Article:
After all the talk, we finally got a peek at a black hole. It isn’t the one at the center of our solar system, Sagittarius A, it was in Messier 87 – a nearby galaxy much larger than our own Milky Way.
So, I was a little disappointed that a black hole turns out to look like a glazed red velvet cake donut. I wasn’t expecting the silhouette of Darth Vader’s helmeted head exactly, but a keyhole would have been nice.
I confess to very little interest in the anniversary of the moon landing. I didn’t get patriotic shivers down my spine in 1969, and while I think it is cool there is a moon rock in the stained glass “space window” at the National Cathedral, my only marvel is at the human beings who climb into those space vehicles and suits with a willingness to trust our rudimentary technology. Landing on the moon, or even when we make it as far as mars, amounts to stopping by Byrne Dairy in Geneva on your way to Mount Kilimanjaro. Sure, it is a beginning, but relative to what there is to explore it does not even amount to a crawl.
Much more compelling, at least to me, is Voyager 1 and 2. After thirty-five years wafting through space on a mission to explore the outer planets of our solar system, the little engines that could are thirteen and fourteen billion miles away, respectively. They left our solar system in 2012 and 2013 and now wander interstellar space, a sensory fingertip for humankind. One of them carries a golden record with human voices and animal sounds from our planet, a note in a bottle for whoever or whatever else is out there.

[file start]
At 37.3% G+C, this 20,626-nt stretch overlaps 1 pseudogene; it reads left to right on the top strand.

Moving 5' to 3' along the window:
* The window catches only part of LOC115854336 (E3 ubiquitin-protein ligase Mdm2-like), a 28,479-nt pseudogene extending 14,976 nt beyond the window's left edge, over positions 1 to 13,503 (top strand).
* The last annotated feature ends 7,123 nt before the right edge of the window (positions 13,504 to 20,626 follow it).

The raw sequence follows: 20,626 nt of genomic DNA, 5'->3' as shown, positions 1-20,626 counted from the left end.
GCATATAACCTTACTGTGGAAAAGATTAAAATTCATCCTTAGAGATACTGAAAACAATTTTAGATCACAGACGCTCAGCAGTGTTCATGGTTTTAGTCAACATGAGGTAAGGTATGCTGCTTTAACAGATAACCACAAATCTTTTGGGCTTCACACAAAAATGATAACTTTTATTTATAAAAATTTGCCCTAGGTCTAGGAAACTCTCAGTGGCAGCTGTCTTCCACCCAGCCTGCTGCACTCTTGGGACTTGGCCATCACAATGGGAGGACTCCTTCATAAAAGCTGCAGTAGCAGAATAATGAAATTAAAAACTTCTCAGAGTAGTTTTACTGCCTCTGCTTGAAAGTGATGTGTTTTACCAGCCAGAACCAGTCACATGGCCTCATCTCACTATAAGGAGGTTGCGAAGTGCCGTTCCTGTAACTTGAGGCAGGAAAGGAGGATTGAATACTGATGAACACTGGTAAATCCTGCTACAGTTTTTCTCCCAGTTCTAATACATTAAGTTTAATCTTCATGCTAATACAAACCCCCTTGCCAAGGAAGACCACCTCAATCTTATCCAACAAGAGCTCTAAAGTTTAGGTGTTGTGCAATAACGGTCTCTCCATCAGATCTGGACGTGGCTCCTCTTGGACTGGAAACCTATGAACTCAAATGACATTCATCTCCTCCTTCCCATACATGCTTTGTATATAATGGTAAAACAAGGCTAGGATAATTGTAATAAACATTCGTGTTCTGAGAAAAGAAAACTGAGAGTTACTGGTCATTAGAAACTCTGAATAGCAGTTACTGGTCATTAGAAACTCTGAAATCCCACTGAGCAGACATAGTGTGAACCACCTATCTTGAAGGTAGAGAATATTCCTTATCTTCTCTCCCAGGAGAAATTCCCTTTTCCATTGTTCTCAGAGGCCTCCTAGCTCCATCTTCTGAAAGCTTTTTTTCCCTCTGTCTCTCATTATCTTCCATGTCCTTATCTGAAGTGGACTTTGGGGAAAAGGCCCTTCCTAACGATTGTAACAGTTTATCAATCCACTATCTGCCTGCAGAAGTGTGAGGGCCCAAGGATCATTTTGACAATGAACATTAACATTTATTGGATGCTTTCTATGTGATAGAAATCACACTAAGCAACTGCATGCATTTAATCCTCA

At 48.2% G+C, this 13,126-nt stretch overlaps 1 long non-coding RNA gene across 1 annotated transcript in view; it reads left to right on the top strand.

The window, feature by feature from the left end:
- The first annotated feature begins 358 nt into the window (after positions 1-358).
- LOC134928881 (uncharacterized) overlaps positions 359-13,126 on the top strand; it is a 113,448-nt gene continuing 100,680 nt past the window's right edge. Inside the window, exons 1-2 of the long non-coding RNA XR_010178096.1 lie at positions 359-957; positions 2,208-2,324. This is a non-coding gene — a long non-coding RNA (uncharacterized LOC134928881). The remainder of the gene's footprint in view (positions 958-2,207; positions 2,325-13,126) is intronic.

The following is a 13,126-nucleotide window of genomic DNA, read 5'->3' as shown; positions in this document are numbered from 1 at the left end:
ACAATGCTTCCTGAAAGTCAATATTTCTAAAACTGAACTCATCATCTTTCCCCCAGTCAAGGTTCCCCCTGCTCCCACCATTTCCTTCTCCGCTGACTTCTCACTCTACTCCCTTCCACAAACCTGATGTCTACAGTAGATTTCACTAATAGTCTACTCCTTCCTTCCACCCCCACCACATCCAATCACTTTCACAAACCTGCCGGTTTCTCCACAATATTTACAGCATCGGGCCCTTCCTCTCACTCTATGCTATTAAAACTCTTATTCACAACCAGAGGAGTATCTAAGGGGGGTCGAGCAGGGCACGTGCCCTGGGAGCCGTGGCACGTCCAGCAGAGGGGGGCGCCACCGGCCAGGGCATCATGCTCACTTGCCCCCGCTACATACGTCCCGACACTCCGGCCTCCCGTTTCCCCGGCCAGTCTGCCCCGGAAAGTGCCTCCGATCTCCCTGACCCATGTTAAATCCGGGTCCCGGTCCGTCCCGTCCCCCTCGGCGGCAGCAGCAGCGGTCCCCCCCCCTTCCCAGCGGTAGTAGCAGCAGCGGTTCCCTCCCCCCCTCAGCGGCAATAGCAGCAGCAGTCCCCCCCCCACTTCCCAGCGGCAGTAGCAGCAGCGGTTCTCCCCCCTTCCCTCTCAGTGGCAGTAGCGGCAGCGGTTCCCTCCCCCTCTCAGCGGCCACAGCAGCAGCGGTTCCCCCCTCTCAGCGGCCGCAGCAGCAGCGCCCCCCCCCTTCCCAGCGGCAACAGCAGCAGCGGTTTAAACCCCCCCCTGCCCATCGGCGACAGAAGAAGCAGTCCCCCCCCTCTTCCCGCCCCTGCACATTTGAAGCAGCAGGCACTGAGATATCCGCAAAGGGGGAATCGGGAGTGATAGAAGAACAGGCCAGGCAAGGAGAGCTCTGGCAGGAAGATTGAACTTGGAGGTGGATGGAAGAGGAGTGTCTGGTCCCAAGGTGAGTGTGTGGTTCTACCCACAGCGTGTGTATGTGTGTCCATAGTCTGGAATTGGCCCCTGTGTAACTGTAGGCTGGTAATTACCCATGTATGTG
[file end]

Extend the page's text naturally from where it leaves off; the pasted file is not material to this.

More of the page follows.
In case my nonchalance about the moon landing seems hard-hearted or short-sighted, allow me to offer this perspective. Voyager 1’s new mission, now that it has escaped the heliosphere bubble surrounding our solar system, is an encounter with a star we call AC+79 3888 – a mere 17.6 light years from Earth. That meeting is schedule for forty thousand years from now. No, that is not a typo: forty thousandyears from now. It seems more likely that Voyager 1 will fulfill its mission than it does human beings will still be breathing oxygen on Earth by then.
Meanwhile, my dog sits alert in the sunroom staring at squirrels outside. She is content to sit and stare motionless for long periods of time, perhaps imagining herself leaving the limits of the glass bubble enclosing us and jettisoning toward the squirrel who taunts her from the edge of the patio. Her universe does not include AC+ 3888 or Sagittarius A, but her happiness knows no bounds in the world exposed by the length of her leash.
For myself, I am content to enjoy the crisp morning light. The sky is pure blue this morning and the sun, that single star at the center our solar system, washes through the oak and Japanese maples leaving shade art on stunningly green spring grass. We may be able to walk on the moon but where else in the cosmos is there such a lush view as the one I have right here?